The 29 black bears and three grizzly bears come from areas throughout the province, including Prince George, Fort St. James, Merritt and Kamloops.
They spent the winter at the Northern Lights Wildlife Shelter in Smithers, and will be released back into their natural home range this spring.
Shelter manager Angelika Langen says rescued bear cubs must achieve a good weight and be able to climb well before they are ready to be released.
"It's a defence against predators, so a bear that can't get off the ground and up the tree is not releasable. They need to be able to get up the tree like it's nothing to them," she said.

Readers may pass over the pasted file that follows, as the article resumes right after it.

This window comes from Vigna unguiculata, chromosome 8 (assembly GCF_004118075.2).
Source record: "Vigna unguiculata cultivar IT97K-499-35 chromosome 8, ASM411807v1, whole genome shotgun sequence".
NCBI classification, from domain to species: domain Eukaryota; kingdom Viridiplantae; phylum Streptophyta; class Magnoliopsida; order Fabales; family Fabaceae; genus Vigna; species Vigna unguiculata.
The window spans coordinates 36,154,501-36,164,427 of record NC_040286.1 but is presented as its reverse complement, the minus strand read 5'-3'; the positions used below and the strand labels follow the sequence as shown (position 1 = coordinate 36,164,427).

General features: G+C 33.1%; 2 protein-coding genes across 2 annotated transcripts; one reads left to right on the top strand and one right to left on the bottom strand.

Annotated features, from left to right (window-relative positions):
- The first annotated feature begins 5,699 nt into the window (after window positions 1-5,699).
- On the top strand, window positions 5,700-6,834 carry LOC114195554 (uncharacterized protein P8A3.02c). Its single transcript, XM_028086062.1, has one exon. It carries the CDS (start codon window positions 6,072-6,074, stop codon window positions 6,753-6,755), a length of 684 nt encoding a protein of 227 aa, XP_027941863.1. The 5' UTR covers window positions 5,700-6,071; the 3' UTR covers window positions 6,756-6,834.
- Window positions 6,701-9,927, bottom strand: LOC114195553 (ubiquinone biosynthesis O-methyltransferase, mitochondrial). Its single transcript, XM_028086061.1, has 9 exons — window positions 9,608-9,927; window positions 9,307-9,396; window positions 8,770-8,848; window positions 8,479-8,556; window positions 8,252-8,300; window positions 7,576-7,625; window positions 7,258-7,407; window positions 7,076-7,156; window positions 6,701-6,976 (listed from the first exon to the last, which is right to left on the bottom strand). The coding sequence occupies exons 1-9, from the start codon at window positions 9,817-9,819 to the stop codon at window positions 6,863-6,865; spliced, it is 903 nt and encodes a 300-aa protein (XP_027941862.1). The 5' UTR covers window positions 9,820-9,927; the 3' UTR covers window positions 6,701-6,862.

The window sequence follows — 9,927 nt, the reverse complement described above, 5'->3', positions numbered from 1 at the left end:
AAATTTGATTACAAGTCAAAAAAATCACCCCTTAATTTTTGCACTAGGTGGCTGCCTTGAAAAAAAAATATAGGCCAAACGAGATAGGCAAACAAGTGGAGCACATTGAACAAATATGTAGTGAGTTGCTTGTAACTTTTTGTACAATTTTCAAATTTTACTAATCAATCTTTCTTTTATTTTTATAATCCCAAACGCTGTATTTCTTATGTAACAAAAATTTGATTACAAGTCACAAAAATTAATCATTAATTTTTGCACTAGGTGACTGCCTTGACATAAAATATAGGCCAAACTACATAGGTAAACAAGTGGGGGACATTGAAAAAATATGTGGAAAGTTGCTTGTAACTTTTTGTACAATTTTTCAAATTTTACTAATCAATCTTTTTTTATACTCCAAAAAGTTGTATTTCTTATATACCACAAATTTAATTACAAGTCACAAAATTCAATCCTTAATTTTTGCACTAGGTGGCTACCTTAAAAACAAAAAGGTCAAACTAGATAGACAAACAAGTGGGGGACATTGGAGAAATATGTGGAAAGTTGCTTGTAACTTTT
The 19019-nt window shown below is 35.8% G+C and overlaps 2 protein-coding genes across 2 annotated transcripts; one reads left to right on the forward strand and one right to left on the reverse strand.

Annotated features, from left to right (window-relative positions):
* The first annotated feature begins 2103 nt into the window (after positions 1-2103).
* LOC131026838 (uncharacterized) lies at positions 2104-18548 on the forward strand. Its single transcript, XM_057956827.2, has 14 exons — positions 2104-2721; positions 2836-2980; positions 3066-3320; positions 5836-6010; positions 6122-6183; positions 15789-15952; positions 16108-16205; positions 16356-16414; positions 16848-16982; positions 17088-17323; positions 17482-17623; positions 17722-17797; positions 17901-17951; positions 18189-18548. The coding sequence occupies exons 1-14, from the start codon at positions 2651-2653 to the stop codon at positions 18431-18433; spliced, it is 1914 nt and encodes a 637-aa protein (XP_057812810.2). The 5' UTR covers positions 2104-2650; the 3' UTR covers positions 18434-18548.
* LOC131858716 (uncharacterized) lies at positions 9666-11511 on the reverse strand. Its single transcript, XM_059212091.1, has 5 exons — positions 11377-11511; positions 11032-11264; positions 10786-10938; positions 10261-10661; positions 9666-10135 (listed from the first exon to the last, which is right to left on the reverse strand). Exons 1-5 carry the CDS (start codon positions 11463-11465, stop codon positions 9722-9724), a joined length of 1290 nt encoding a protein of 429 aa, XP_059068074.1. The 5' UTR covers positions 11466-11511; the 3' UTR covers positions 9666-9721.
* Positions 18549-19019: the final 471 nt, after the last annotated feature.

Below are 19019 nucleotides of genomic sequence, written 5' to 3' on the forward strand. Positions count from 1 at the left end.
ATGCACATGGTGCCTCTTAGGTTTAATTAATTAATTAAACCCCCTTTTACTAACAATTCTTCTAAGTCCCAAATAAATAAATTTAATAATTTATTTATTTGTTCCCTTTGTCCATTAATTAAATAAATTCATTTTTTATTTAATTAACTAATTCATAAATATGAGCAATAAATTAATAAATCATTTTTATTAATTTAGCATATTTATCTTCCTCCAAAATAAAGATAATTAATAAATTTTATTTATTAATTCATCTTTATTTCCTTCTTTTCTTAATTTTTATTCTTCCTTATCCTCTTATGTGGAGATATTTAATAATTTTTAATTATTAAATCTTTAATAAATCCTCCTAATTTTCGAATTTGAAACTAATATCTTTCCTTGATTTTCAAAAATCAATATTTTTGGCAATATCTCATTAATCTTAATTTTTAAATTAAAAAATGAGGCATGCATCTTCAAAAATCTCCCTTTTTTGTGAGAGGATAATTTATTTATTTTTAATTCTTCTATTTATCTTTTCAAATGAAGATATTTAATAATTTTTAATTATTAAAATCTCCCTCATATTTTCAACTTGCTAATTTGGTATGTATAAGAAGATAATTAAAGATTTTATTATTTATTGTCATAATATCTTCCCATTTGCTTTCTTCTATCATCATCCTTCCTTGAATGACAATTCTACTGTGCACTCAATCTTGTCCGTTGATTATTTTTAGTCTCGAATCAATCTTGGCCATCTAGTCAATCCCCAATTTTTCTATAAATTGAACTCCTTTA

Langen says tracking collars aren't put on the black bears, so there's no way of knowing how well they do after being released in the wild, but she says studies show re-habilitated bears tend to have good survival rates.
Grizzly bears are tracked, and have so far done very well.
Regardless, Langen says every goodbye is bittersweet.
"We know that not all of them survive. But by the time that they go, they're very destructive in the enclosures because they want to get out, they're getting very cranky. And that makes it a lot easier to let them go," she said.
There are nine bears left to relocate.